The seven liberal arts, which embraced the studies constituting the curriculum of school education in the Middle Ages, were an inheritance from classical antiquity. Their origin is to be sought in Greek education. Thus Aristotle in his Politics defines “the liberal sciences”1 as the proper subjects of instruction for free men who aspire not after what is immediately practical or useful, but after intellectual and moral excellence in general, and mentions several of these studies separately. By his time the educational doctrine of the Greeks had become highly developed and exhibited the ideals towards which the best Greek minds endeavored to direct their educational practice. We are not to suppose that by the terms “liberal arts,” “liberal studies” and “liberal sciences” they meant either the whole of human knowledge or even the whole of liberal culture, for although the terms are not always employed in a uniform sense, yet they have a proper sense which must be held clearly in mind, if we would avoid confusion. Their proper meaning is this: the circle of disciplinary school studies which minister to the general education of youth, preparatory to the higher liberal studies, which are compendiously called philosophy. The distinction between the liberal arts and philosophy thus contains in germ the distinction between what we now mean by gymnasial2 and university education. It is of course true that the liberal arts were not always spoken of consistently, and that the practice of Greek writers may be compared in general with the varying modern use of the word “education,” but it is no less true that to the Greeks the liberal arts primarily meant the circle of school studies.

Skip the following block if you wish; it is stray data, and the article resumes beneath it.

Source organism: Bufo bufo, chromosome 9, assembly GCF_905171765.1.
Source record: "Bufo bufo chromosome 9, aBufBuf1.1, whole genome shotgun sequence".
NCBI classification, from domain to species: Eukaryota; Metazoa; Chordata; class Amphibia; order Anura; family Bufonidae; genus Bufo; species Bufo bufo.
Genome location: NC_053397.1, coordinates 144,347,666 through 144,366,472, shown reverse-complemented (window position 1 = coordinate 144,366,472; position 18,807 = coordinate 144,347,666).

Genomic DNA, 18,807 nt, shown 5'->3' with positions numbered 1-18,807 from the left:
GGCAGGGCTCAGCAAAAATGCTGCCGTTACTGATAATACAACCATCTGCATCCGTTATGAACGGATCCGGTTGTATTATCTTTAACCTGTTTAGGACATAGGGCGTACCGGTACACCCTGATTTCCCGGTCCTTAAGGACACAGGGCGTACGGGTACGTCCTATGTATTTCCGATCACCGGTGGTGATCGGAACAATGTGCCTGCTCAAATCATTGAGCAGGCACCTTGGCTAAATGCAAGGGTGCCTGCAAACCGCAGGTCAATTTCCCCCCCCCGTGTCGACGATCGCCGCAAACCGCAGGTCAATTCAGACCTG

In fact they are often identical with school education itself, so that the saying of Pythagoras, “Education must come before philosophy,” meant to the Greeks that training in the liberal arts must precede the higher culture. Philosophy also, as the goal of the earlier studies, is not infrequently styled a liberal art, sometimes the only truly liberal art. Thus Aristotle affirms, “It alone of the sciences is liberal, because it exists solely for its own sake and is not to be pursued for any extraneous advantage.” The studies which came to be regarded as liberal arts were grammar, rhetoric, dialectics, music, arithmetic, geometry, and astronomy. It is not clearly known when each of these began to be considered as a school study, or how many of them were commonly so pursued, or that they were the only liberal arts. The Greeks did not formulate an unalterably fixed body of studies, seven in number. No list of seven arts nor any mention of seven as the number of liberal arts is to be found in the Greek writers. However there was an order which they were pursued, and the first three, grammar, rhetoric, and dialectics, were preparatory studies which were generally pursued in the order stated. The other four disciplines usually came later, and it is probable that only a portion of those who had com- pleted their grammar, rhetoric, and dialectics passed on to the music, arithmetic, geometry, and astronomy, and that only a portion of those who so passed onward studied all the four latter arts. It is clear, however, that the Greeks came to consider acquaintance with the liberal arts as a general education, and the only general education.
—from Alcuin And the Rise of the Christian Schools (1912)